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Veteran finally tells his story thanks to unexpected friendship

A 21-year-old college student just wanted to thank a 93-year-old veteran for his service. Soon, strangers became friends and hidden stories came to light.

ST. CHARLES, Mo. – Finding a new friend can sometimes be like finding a hidden treasure.

And Hayley Dix believes she's hit the jackpot.

"I just love hearing anything he has to say," she says.

Instead of spending time on Snapchat or Instagram, this 21-year-old prefers spending time with 93-year-old Ben Nothstine.

"He's full of wisdom and full of life," she says.

Dix is studying at Lindenwood University to become a special education teacher.

"My heart is really with special education and those kids. It's the most rewarding thing ever," she says.

Teaching may be her purpose but history is her passion. And that's why, a few years ago, she walked up to Ben at a local McDonald's while he was having lunch.

"She said she knowingly never knew a World War II veteran," Nothstine says.

You see, Ben was wearing his World War II Veteran Hat.

"And he shook my hand and he didn't let go of my hands for about 15 minutes. From there on, he told me so much in those 15 minutes," Dix remembers.

"Then she called me. We called back and forth. She'd come down to visit. She just, well like I say, we got to be friends," Nothstine says with a smile.

History can be far more interesting when you hear about it from the people who wrote it.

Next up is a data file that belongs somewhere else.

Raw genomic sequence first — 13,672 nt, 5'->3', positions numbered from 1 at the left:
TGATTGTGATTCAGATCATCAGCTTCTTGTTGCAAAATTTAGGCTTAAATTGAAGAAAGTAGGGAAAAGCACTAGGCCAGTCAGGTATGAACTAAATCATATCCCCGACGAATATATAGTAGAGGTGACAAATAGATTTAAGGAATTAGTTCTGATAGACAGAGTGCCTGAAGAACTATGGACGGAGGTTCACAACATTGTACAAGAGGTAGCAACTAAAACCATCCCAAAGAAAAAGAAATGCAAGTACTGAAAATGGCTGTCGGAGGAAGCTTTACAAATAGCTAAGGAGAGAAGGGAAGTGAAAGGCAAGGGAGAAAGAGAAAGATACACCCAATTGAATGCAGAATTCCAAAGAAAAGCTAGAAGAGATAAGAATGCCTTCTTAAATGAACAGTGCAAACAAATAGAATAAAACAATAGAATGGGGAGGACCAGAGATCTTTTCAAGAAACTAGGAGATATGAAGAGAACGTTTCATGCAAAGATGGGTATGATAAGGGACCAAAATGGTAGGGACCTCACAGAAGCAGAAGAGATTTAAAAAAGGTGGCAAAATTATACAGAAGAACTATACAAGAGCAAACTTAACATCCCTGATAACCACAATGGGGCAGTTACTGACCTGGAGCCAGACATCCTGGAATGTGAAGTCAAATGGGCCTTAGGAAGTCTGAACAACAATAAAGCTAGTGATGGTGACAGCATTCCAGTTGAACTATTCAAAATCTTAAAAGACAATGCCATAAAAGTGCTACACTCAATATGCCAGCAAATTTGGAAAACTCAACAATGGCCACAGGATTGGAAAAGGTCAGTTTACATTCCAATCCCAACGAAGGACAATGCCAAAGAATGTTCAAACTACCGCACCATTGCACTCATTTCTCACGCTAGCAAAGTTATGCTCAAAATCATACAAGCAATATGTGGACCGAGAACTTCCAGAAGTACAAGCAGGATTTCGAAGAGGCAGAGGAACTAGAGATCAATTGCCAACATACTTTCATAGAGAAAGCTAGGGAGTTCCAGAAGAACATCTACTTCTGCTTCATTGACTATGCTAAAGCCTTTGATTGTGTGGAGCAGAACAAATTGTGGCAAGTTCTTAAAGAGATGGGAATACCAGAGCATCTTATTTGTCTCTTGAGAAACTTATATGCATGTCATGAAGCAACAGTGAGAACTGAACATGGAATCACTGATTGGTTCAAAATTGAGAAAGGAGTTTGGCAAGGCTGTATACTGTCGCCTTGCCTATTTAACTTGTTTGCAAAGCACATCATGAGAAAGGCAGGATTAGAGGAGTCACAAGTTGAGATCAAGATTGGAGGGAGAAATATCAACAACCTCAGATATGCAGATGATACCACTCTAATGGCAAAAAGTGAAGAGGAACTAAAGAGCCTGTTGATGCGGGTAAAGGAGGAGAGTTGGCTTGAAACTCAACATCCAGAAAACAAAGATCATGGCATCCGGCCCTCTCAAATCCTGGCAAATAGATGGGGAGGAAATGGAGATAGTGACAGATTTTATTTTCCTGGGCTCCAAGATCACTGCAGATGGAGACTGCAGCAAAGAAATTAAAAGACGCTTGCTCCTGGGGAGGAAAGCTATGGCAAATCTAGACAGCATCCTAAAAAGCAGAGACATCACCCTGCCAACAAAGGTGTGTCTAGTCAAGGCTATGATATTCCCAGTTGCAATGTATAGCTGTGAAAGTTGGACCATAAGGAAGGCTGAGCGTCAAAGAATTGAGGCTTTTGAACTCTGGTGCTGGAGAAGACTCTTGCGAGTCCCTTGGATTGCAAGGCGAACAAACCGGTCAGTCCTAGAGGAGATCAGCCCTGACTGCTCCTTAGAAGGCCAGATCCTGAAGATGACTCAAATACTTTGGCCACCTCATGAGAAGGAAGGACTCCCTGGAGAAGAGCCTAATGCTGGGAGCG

As part of the US Army's 17th Airborne Division, Private Nothstine was a part of several key operations as well as the bloody Battle of the Bulge.

"My job was to pick up dead and wounded and bring them in, "says a pained Nothstine. "I started at 2 o'clock that afternoon. Worked all night, all day the next day until 10 o'clock the next night."

The memories were so painful, when he came home he didn't talk about the war for almost 4 decades.

"I think 43 guys that I knew were killed and I lived and just why, you know?" he says with tears in his eyes.

Ben has been married to wife Charla Mae for nearly 70 years and though they have their own children and grandchildren, Hayley has become part of the family.

She loves to listen to any of Ben's stories but it's the war stories that make the most impact.

"To me it's incredible. You never hear about those things and never from anyone who actually did it," Dix says.

Unexpected friendships are like unexpected gifts. They can educate and rejuvenate.

Hayley and Ben, reminding us that time is free but if you spend it with the right people it can be priceless.

"It means everything to me," Dix says.

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